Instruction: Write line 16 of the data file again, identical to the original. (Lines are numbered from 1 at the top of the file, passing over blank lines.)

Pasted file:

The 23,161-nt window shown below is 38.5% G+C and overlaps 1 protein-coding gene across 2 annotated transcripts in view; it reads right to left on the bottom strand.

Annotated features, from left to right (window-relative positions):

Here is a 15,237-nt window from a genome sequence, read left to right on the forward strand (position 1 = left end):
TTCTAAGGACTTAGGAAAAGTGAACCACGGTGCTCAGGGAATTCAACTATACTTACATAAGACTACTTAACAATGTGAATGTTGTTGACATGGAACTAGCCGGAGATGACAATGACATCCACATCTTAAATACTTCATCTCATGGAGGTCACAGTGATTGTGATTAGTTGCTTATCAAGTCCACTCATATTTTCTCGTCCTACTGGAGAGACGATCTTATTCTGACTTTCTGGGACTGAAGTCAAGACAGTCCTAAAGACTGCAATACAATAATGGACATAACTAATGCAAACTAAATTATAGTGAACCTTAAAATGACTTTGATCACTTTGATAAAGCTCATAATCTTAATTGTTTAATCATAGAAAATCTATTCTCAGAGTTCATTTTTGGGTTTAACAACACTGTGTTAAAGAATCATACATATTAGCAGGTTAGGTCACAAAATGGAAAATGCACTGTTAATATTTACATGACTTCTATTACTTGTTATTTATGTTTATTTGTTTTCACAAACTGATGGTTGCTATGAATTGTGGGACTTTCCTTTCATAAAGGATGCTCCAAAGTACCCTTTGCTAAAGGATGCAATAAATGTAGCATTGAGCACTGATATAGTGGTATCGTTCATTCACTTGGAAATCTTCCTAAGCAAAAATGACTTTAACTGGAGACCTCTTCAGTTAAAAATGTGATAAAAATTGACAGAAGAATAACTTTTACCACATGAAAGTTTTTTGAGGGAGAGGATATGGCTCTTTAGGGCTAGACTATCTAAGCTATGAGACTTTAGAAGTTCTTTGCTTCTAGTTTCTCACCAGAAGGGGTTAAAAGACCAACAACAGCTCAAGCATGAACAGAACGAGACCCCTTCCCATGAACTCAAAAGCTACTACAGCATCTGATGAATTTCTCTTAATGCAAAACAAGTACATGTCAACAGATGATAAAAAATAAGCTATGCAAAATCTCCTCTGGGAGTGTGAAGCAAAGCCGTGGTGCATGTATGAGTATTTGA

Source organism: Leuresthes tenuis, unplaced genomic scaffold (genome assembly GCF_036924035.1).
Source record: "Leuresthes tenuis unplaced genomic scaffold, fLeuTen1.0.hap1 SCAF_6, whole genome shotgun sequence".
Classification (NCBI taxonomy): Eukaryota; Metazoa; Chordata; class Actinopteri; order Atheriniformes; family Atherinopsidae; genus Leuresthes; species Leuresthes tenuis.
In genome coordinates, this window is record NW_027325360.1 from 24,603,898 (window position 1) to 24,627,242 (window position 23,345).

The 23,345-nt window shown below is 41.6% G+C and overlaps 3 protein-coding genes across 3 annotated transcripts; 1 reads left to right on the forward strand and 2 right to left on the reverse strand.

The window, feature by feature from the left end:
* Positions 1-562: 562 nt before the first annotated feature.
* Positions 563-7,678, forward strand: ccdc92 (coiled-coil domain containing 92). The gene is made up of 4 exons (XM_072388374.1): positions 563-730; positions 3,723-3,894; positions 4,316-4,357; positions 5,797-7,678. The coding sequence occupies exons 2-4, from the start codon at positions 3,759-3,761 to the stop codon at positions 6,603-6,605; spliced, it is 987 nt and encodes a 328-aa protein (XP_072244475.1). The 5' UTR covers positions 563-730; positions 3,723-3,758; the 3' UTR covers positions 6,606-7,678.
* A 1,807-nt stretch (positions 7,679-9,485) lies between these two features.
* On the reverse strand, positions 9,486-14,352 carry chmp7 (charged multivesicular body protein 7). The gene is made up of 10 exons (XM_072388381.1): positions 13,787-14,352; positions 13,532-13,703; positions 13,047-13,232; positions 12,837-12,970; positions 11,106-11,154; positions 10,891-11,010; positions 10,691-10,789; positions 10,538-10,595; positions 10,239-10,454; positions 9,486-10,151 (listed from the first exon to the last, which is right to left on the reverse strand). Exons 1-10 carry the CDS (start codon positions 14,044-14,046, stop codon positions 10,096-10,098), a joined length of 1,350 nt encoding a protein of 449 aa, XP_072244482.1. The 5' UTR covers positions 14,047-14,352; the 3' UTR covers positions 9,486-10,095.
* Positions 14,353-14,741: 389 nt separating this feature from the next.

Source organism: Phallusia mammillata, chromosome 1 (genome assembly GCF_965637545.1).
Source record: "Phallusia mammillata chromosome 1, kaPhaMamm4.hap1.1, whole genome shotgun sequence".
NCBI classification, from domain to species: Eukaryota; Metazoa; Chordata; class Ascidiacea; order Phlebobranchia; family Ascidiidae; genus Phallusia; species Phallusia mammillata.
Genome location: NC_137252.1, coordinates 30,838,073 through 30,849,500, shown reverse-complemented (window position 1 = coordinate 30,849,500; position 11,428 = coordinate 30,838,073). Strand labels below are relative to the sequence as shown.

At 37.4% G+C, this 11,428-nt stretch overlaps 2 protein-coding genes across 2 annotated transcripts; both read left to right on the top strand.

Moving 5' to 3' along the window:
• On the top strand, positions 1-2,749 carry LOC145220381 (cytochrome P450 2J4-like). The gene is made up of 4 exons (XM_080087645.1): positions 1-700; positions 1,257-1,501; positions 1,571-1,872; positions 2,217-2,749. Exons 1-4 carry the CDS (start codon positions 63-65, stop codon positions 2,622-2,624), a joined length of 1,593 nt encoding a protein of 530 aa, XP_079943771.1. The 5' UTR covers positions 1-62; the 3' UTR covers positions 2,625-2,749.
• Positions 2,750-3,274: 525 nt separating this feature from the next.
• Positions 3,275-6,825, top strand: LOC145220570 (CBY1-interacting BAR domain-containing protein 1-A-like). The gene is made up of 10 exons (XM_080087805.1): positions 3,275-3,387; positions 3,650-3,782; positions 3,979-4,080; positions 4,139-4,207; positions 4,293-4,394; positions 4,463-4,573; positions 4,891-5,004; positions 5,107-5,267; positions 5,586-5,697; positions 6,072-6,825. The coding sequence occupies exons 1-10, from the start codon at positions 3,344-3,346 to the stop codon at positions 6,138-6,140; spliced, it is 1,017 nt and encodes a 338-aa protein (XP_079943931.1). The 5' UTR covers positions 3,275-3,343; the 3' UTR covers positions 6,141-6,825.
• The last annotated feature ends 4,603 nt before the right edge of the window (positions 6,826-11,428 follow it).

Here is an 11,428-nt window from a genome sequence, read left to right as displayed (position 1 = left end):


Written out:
Source organism: Phallusia mammillata, chromosome 1 (genome assembly GCF_965637545.1).